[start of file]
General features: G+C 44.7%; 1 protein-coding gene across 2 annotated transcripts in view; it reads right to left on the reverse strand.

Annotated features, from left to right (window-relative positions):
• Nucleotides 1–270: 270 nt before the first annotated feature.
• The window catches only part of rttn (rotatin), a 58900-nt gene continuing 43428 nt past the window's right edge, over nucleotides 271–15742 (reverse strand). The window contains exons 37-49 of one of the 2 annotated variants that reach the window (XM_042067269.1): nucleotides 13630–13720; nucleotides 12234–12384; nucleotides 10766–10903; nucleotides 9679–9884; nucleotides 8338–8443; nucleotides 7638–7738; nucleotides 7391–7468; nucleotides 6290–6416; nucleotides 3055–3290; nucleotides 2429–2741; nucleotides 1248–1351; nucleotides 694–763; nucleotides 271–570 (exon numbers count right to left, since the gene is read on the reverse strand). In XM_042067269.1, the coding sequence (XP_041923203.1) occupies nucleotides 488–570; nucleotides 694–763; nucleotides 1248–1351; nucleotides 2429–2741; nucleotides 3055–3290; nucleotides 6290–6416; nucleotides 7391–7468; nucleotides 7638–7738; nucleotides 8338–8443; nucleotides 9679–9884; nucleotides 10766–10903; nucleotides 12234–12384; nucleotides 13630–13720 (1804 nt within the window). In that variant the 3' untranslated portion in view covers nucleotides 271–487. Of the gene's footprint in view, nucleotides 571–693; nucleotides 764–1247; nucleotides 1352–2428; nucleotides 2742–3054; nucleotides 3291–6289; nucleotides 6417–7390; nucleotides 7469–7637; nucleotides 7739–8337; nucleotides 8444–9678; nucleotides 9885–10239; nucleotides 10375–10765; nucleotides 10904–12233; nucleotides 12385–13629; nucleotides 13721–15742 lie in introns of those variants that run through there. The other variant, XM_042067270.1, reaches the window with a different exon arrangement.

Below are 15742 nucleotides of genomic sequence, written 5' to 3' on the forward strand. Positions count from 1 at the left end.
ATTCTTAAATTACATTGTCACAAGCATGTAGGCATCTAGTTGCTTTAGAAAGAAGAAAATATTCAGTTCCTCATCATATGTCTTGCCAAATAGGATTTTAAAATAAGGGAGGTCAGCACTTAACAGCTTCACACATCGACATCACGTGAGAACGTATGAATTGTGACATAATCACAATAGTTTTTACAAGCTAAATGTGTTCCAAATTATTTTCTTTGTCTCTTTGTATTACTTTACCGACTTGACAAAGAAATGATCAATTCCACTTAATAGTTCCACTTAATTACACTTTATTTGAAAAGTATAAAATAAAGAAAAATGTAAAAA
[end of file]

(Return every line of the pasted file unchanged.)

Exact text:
General features: G+C 44.7%; 1 protein-coding gene across 2 annotated transcripts in view; it reads right to left on the reverse strand.

Annotated features, from left to right (window-relative positions):
• Nucleotides 1–270: 270 nt before the first annotated feature.
• The window catches only part of rttn (rotatin), a 58900-nt gene continuing 43428 nt past the window's right edge, over nucleotides 271–15742 (reverse strand). The window contains exons 37-49 of one of the 2 annotated variants that reach the window (XM_042067269.1): nucleotides 13630–13720; nucleotides 12234–12384; nucleotides 10766–10903; nucleotides 9679–9884; nucleotides 8338–8443; nucleotides 7638–7738; nucleotides 7391–7468; nucleotides 6290–6416; nucleotides 3055–3290; nucleotides 2429–2741; nucleotides 1248–1351; nucleotides 694–763; nucleotides 271–570 (exon numbers count right to left, since the gene is read on the reverse strand). In XM_042067269.1, the coding sequence (XP_041923203.1) occupies nucleotides 488–570; nucleotides 694–763; nucleotides 1248–1351; nucleotides 2429–2741; nucleotides 3055–3290; nucleotides 6290–6416; nucleotides 7391–7468; nucleotides 7638–7738; nucleotides 8338–8443; nucleotides 9679–9884; nucleotides 10766–10903; nucleotides 12234–12384; nucleotides 13630–13720 (1804 nt within the window). In that variant the 3' untranslated portion in view covers nucleotides 271–487. Of the gene's footprint in view, nucleotides 571–693; nucleotides 764–1247; nucleotides 1352–2428; nucleotides 2742–3054; nucleotides 3291–6289; nucleotides 6417–7390; nucleotides 7469–7637; nucleotides 7739–8337; nucleotides 8444–9678; nucleotides 9885–10239; nucleotides 10375–10765; nucleotides 10904–12233; nucleotides 12385–13629; nucleotides 13721–15742 lie in introns of those variants that run through there. The other variant, XM_042067270.1, reaches the window with a different exon arrangement.

Below are 15742 nucleotides of genomic sequence, written 5' to 3' on the forward strand. Positions count from 1 at the left end.
ATTCTTAAATTACATTGTCACAAGCATGTAGGCATCTAGTTGCTTTAGAAAGAAGAAAATATTCAGTTCCTCATCATATGTCTTGCCAAATAGGATTTTAAAATAAGGGAGGTCAGCACTTAACAGCTTCACACATCGACATCACGTGAGAACGTATGAATTGTGACATAATCACAATAGTTTTTACAAGCTAAATGTGTTCCAAATTATTTTCTTTGTCTCTTTGTATTACTTTACCGACTTGACAAAGAAATGATCAATTCCACTTAATAGTTCCACTTAATTACACTTTATTTGAAAAGTATAAAATAAAGAAAAATGTAAAAA